As reported by Techspot,
Recently we compared AMD’s Ryzen 5 3600 to high-end flagship CPUs such as the Core i9-10900K and Ryzen 9 3950X and in a wide range of games using the Radeon RX 6800 GPU and found there’s little performance difference at 1440p, so the budget Ryzen part did very well.
In this article, we’ll be checking out Intel’s Core i5-10400F, a direct competitor to the Ryzen 3600. The more affordable 10400F variant is essentially the same processor we reviewed last year, but drops the integrated graphics. Once again, the idea is to see how this processor performs when paired with a last-generation high-end GPU.
As we noted in the Ryzen test, the R5 3600 isn’t as inexpensive as it used to for those looking to build a new PC in early 2021. The CPU is now 18 months old, released at $200 back in mid 2019. Last year we saw it selling for as little as $150, but today it’s back up at $200 and sometimes even a little higher.
Meanwhile, Intel is selling the Core i5-10400F for just $166, an interesting role reversal from what we observed months ago. Back then Intel Z490 motherboards were quite costly, while decent AMD B450 boards were relatively inexpensive, making the Ryzen 5 part the better overall deal. In fact, our i5-10400 review conclusion said…
“As for what the immediate future holds, we’d bet the Ryzen 5 3600 will keep selling for $175 or even less, with rumors of a boosted 3600XT coming soon. For Intel to compete in terms of value, it will need to drop the i5-10400 down to ~$150 and of course upcoming Intel B460 boards will have to prove their worth as well. Opening up memory overclocking would certainly help Intel’s case as well, this is something they absolutely need to do at this point.”
Essentially we said, the Intel CPU needs to be cheaper and guess what, today it’s about 17% less expensive. There’s a lot more to this comparison and we’ll discuss all the pros and cons towards the end of the article, but for now let’s see how the 10400F handles the RX 6800 and how that performance compares to the R5 3600 along with high-end parts such as the 10900K.
We’re going to look at performance in 21 games running at 1080p, 1440p and 4K using 32GB of DDR4-3200 CL14 memory. We’re aware that on more affordable B series boards the 10400F will be limited to DDR4-2666, but for the sake of this comparison we wanted to keep the test hardware as apples to apples as possible.
Please note for DDR4-3200 or faster you will require a Z490 motherboard. Previously we’ve found up to a 10% performance increase when using DDR4-3200 over 2666 with Intel CPUs, though on average the performance uplift is less than that. So with that in mind, let’s jump into the benchmark graphs…
Starting with Godfall, we find that the 10400F is up to 15% faster than the R5 3600 at 1080p when comparing the average frame rate, though only 4% faster when comparing 1% low data.
The margin is reduced slightly at 1440p, here the 10400F was 12% faster, delivering 10900K-like performance under these more GPU limited conditions.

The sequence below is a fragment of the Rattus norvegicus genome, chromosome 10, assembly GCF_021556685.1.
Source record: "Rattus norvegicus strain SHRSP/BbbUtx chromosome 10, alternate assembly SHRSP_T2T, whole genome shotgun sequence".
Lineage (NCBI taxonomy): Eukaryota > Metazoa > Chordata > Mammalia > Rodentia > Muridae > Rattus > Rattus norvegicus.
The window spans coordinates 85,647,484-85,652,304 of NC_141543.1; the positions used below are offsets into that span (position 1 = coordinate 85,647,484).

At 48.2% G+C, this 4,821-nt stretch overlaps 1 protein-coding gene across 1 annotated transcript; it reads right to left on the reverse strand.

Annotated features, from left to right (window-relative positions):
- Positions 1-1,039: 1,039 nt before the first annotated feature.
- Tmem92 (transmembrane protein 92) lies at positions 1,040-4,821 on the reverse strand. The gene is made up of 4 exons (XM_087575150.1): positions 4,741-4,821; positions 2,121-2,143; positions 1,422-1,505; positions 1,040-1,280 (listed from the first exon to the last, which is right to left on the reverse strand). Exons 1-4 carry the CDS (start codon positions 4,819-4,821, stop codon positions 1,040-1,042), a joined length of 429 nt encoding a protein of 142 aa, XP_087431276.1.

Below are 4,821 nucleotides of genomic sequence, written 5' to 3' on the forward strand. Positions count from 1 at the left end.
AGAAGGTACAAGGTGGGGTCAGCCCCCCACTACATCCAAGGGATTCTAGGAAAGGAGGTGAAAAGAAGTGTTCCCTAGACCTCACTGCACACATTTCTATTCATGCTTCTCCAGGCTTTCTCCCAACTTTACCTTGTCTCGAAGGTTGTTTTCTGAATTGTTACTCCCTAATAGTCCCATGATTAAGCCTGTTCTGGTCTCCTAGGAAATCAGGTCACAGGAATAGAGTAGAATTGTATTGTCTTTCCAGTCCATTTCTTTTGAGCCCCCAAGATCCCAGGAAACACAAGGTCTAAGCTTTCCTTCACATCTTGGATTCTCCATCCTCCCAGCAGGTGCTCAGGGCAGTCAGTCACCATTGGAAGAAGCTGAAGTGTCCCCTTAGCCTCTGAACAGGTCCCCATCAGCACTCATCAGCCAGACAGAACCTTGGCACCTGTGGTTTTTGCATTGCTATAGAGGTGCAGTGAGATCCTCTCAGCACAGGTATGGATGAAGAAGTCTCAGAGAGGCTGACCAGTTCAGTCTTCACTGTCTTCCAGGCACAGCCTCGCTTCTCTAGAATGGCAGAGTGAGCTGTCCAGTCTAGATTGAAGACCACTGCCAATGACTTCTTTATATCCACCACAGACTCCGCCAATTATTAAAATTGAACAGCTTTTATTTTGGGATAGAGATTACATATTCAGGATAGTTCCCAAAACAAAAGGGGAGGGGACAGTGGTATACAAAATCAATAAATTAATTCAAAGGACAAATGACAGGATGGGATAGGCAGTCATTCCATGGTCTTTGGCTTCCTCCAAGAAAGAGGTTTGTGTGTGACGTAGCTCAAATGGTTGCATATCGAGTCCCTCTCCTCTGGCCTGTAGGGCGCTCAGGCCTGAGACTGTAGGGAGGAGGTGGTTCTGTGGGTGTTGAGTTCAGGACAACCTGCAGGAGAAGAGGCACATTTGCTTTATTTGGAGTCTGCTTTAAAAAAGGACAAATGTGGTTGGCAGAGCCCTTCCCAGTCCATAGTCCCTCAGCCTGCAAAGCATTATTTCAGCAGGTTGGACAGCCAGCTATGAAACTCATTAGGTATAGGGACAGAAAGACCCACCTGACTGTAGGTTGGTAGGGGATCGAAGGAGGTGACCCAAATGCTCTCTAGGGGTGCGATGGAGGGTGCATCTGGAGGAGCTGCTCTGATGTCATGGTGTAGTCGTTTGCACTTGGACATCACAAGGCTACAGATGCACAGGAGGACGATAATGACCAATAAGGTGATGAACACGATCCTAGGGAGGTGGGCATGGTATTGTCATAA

Then at 4K we’re looking at identical performance across the board.
Next up we have Watch Dogs: Legion and here the 10400F is roughly on par with the R5 3600 and just 9% slower than the 10900K at 1080p, while it was able to match it at 1440p and 4K.
Under realistic gaming conditions, which would see you playing at 1440p or higher, the 10400F is able to get the most out of the RX 6800.
Performance in Dirt 5 is similar between the 10400F and 3600, both delivering similar performance to the flagship CPUs at 1080p and then identical performance at 1440p and 4K.
The 10400F also delivered comparable average frame rate performance in Assassin’s Creed Valhalla though with a hit to 1% low performance, but the game still appeared to run smoothly. It is a little concerning to see a 13% reduction in 1% low performance at 1440p when compared to the Ryzen 5 3600.
The Core i5-10400F performed very well in Shadow of the Tomb Raider, delivering comparable performance to the R5 3600 and while that meant the 1% low performance was well down on the 10900K at 1080p, performance was compatible at 1440p.
The 10400F performs well in Cyberpunk 2077, delivering performance near to that of the 10900K, even at 1080p, though so did the R5 3600.
Still, the 10400F was slightly better at 1080p and 1440p and while you won’t notice the difference, it was faster.
For those seeking maximum performance at 1080p, the 10400F falls short, though I have to question how important the difference between the Core i5 and Ryzen 5 processors are here given we’re at over 300 fps. Then at 1440p the performance margins are neutralized and the CPU becomes somewhat irrelevant.
Another title where the 10400F lags behind a little at 1080p, but we’re talking about almost 300 fps on average with a 1% low of almost 200 fps, so again I have to question how much this difference matters to most gamers. We’re seeing very little difference at 1440p and no difference at 4K.
Moving on to F1 2020, where we see little difference in performance between all four test CPUs, the 10400F matched the 3950X at 1080p making it just 5% faster than the 3600, but with average frame rates over 200 fps there’s little to be gained with a 5% boost.
The margins at 1440p are about the same, shrinking ever so slightly and then at 4K we’re looking at identical results as the game becomes entirely GPU limited.
The 10400F is similar to the R5 3600 in Horizon Zero Dawn, making it just 6% slower than the 10900K at 1080p and 5% slower at 1440p. For the most part you’re getting close to maxing out the RX 6800 with the Core i5 processor in this title.
Yet another example where the 10400F isn’t a great deal slower than the 10900K and is comparable to the R5 3600, this time in Red Dead Redemption 2.